As of 2011, an estimated 11.7 million Americans reported abusing meth (also known as methamphetamine) on a regular basis, according to the U. S. National Library of Medicine. Not unlike other types of narcotic stimulants, meth stimulates or speeds up most every major bodily process through its direct effects on the central nervous system.
Meth produces the same pattern of physical effects as cocaine; however, meth’s mechanism of action actually reinforces itself making for a much more addictive drug. The more addictive the drug is the more damaging its effects. Considering meth’s addictive potential, people recovering from all-out addictions require ongoing treatment after meth detox.
Meth detox treatment programs provide a supportive, structured environment that enables recovering addicts to make it through the first stage of meth’s withdrawal effects. Also known as acute withdrawal, this stage can last from one to two weeks and include the following symptoms:
- Extreme drug craving
- Stomach cramps
- Aggressive behavior
After completing meth detox treatment, most, if not all meth addicts go through what’s known as protracted withdrawal. While less intense than the acute stage, there’s still a high risk of relapse.
Protracted withdrawal symptoms include:
- Fuzzy thinking
- Inability to experience pleasure or any sense of contentment
- Impulse control
- Memory problems
Without continued treatment, these symptoms can easily set the stage for a relapse episode to occur once a person completes meth detox treatment.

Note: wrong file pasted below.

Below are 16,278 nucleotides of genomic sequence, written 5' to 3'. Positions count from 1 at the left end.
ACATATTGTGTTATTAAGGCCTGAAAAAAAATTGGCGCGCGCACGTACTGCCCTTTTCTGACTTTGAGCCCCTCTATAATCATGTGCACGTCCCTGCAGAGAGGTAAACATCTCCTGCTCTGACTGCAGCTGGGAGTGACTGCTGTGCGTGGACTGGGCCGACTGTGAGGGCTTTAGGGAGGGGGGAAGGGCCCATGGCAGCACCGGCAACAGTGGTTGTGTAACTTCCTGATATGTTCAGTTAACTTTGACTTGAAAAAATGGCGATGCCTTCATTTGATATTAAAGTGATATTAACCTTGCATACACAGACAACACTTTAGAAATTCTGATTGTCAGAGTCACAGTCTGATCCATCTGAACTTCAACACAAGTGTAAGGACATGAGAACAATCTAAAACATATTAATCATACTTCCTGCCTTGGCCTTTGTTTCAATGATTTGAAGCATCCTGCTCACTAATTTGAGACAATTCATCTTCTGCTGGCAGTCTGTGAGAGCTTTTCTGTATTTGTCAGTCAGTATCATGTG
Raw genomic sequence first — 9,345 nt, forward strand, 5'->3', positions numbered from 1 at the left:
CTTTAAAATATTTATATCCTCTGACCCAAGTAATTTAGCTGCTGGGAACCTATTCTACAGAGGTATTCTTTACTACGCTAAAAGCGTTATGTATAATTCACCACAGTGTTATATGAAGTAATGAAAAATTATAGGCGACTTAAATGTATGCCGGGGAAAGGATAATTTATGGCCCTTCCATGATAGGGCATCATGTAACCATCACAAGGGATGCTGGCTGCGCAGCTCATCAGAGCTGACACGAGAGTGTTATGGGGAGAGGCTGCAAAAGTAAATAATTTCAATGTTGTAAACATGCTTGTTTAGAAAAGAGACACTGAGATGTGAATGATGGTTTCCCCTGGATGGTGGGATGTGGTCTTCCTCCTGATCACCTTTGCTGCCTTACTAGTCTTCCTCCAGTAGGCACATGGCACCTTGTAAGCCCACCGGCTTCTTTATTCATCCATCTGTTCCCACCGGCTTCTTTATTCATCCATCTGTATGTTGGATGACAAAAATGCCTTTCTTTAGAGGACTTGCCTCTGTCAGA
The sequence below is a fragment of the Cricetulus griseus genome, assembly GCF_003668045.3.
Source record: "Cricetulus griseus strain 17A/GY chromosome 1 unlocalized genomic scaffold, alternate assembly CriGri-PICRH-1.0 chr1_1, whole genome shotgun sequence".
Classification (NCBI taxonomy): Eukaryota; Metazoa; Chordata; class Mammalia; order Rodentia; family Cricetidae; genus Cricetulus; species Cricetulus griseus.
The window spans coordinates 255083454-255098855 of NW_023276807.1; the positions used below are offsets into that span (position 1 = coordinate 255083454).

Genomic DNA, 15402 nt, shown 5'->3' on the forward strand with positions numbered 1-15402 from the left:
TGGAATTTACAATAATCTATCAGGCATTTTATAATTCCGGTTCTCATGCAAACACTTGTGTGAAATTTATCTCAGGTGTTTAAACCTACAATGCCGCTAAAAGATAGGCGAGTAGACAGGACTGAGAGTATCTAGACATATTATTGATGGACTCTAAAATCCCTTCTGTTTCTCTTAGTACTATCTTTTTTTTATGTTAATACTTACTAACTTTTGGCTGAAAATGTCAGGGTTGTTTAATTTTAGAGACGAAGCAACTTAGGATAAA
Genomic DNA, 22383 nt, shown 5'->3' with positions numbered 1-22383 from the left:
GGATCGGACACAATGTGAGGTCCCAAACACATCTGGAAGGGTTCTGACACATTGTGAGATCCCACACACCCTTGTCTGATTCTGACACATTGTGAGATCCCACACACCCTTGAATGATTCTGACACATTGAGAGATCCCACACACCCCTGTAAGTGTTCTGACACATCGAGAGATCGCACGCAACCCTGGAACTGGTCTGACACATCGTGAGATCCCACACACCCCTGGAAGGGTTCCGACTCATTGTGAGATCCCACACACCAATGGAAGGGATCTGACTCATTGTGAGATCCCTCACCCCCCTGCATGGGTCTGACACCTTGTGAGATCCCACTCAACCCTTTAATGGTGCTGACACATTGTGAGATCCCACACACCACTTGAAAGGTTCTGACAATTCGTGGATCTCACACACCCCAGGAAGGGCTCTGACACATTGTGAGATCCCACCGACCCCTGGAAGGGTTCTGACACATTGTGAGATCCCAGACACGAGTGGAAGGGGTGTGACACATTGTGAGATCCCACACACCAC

The Recovery Process
Meth addictions have a lasting impact on a person’s physical and psychological make-up. Methamphetamines can do great damage to the brain’s physical structures and the body’s overall health. Even after a person stops using, the brain and body have a ways to go in terms of healing and repairing damaged processes.
Likewise, recovering from meth addiction entails a process where brain and body functions must “re-learn” how to operate normally. Meth detox only lays the foundation. The treatment a person receives after meth detox is where the real recovery process begins.
As a highly addictive drug, meth exerts its greatest influence on a person’s brain reward system. As brain structures deteriorate, they in turn alter a person’s perceptions, thoughts, emotions and learning processes. By the time addicts enter meth detox, the drug’s damaging effects have essentially warped the brain’s reward system. At this point, meth has become the only motivating force in their lives.
For these reasons, motivational therapies play a central role in the meth rehab process. These therapies place recovering addicts in real-life situations that work to motivate ongoing abstinence and develop healthy, productive daily living skills.
Recovering meth addicts face an ongoing risk of relapse regardless how long they’ve maintained a drug-free lifestyle. According to the University of Nebraska, relapse rates among recovering addicts runs at 92 percent. In other words, 92 percent of recovering meth addicts will relapse sometime in the future. This relapse potential in and of itself warrants a continued need for treatment after meth detox.
By continuing in treatment, recovering addicts learn how to develop strategies for overcoming drug cravings. More importantly, addicts develop the types of coping skills needed to live life without the need for meth’s effects.